23rd July 2013

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In the midst of the 53 page long Growth and Infrastructure Bill are changes which developers may be thankful for. Often the bane of developments large and small, Town or Village Green applications made under the Commons Act 2006 can represent huge delays for projects that cost time and resources.

Some applications are successful and a project is halted or rethought but often these applications just act as a distraction from the main project and cause untold delay.

Once the Growth and Infrastructure Bill comes into force there will be added safeguards in place to ensure that claims are given less opportunity to bite.

The law as it stands:

If a “significant” number of local residents have used the land in question for lawful sports or past times for a period of 20 years or more then they can seek to register  the land they have used as a Town or Village Green. 

"As of right"

The applicants need to show that they have used the land “as of right” for that period of time. What that means is that they need to have been using the land without being given permission to do so and without stealth or force. The Courts have, to date, been fairly liberal in deciding issues regarding whether permission has been granted in favour of applicants. There are however some tensions surrounding whether use of land in accordance with statutory powers (such as open space land or recreation grounds) will be “as of right” which are currently being grappled with by the Courts. 

Grace period

The Commons Act 2006 allows for a grace period during which an application can be made following instructions from the land owner for the use of the land to cease. The period of time in the Commons Act is currently 2 years. In that time, an application can still be made for registration. 

How is the law changing? 

The Growth and Infrastructure Bill came into force with immediate effect on the 25 April 2013. However, not all the provisions commence on the same date.

  • As of 25 April 2013 Town and Village Green applications will not be permitted in England once a “trigger event” has occurred. These trigger events include publicity of applications for planning permission, the publishing of a draft development plan or adoption of a development plan and the creation of a neighbourhood development plan. However, as developers have to consult on proposed planning applications this prior notice that a trigger event is going to occur will potentially give a local community sufficient time to submit a Town or Village Green claim before the trigger event occurs. It is therefore anticipated that Town or Village Green claims will come much earlier in the development process than is currently the case. As such a landowner is well advised to restrict access or only allow permissive access to land, so as to minimise the risks of applications being made.The legislation gives the Secretary of State power to amend the trigger and terminating events. There is currently a consultation ongoing in respect of proposals to:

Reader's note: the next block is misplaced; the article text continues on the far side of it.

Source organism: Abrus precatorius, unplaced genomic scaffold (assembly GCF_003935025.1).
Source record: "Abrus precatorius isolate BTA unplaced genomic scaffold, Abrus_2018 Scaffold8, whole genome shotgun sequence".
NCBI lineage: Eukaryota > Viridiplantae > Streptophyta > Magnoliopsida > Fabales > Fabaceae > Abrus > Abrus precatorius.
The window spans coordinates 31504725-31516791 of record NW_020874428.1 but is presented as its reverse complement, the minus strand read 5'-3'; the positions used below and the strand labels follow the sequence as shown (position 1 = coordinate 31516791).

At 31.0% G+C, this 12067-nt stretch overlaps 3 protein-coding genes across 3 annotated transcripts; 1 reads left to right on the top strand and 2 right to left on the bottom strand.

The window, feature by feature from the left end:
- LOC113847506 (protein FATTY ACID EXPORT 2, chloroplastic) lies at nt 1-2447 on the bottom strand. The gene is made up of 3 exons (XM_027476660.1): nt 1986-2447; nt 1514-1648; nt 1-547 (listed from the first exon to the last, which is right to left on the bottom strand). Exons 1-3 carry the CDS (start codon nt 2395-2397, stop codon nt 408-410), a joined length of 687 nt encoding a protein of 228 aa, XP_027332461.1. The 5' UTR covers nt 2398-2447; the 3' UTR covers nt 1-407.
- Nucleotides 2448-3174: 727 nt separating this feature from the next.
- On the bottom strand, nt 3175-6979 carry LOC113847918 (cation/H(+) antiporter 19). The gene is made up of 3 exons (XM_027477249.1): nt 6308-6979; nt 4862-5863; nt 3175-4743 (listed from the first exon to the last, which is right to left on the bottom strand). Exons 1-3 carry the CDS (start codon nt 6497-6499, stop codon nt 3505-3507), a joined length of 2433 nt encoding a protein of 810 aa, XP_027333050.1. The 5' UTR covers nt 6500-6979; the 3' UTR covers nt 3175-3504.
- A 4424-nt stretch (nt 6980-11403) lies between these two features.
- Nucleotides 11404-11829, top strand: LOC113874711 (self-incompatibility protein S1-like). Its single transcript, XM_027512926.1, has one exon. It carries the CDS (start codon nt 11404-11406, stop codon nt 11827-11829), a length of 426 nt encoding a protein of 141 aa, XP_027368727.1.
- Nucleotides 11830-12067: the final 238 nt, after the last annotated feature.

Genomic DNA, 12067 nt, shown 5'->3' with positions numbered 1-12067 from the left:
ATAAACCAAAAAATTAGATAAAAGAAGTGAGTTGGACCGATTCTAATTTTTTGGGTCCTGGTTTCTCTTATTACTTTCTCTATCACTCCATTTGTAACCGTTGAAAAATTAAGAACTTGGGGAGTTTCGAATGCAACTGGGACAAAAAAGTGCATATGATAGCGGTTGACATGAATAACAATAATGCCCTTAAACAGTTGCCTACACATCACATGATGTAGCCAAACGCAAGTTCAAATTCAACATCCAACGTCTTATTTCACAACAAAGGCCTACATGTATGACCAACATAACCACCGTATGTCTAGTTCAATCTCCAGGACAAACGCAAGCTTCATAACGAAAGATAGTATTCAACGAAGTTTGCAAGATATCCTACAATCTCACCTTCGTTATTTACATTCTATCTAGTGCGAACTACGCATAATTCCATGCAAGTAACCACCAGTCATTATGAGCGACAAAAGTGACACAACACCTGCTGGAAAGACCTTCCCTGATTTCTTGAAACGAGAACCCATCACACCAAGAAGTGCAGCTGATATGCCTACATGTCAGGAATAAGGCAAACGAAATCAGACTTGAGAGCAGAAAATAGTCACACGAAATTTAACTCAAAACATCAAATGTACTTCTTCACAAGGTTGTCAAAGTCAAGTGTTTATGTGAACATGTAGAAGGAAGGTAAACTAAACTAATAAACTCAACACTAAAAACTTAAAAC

• introduce a longstop date in relation to some of the existing trigger events;
    • add additional trigger events which will widen the circumstances in which it will not be possible to apply to register land as a town and village green; and
    • amend the corresponding terminating events to reflect the additional "trigger events.” 

  • As of 25 June 2013 provisions came into force which enable a fee to be charged for Town and Village Green applications. It is thought that the fee will not be less than £1,000. This provision will affect both England and Wales. This will be a sensible amendment to the current rules, where applications are free and can be made notwithstanding them being entirely spurious or unmeritorious, without any consequences for the applicant.

  • From 1 October 2013 the provision reducing the “grace period” to one year will come into force. This provision will only affect land in England. The current grace period of two years does cause uncertainty and any reduction in the period of uncertainty will be a good thing for developers. 

  • A separate commencement order will be made for the provision enabling a developer to deposit a statement with the Commons Registration Authority which will bring to an end any period during which lawful sports and pastimes have been enjoyed as of right. If the use continues beyond that date a new period will start to run. This will permit a developer to “stop the clock” on sports and pastimes and start the grace period running, before the expense of submitting an application for planning permission is incurred. This provision will only affect land in England.This provision came into force on the 25 June 2013 for the limited purpose of making regulations. It is not known when the provision will come fully into force. Again the reduction in uncertainty that this mechanism will achieve will be a good thing for developers. 

These changes have the potential to limit claims brought with the intention to delay or halt a development once the planning process has commenced, thereby reducing the risk of considerable delays. 

Do the changes go far enough?

Some would say that the balance of power still lies in favour of the applicants when a Town or Village Green application is made. There is no statutory framework that sets out the process for determining such applications, and there is no mechanism for a developer to recover any of its costs in the event of either an unmeritorious claim or unreasonable behaviour on the part of an applicant, as there is for example in the planning system. Whilst the changes to the law (when they are brought into force) will be welcome news to developers facing Town or Village Green applications, more can be done to streamline the process, with the benefits of a reduction in uncertainty for all.




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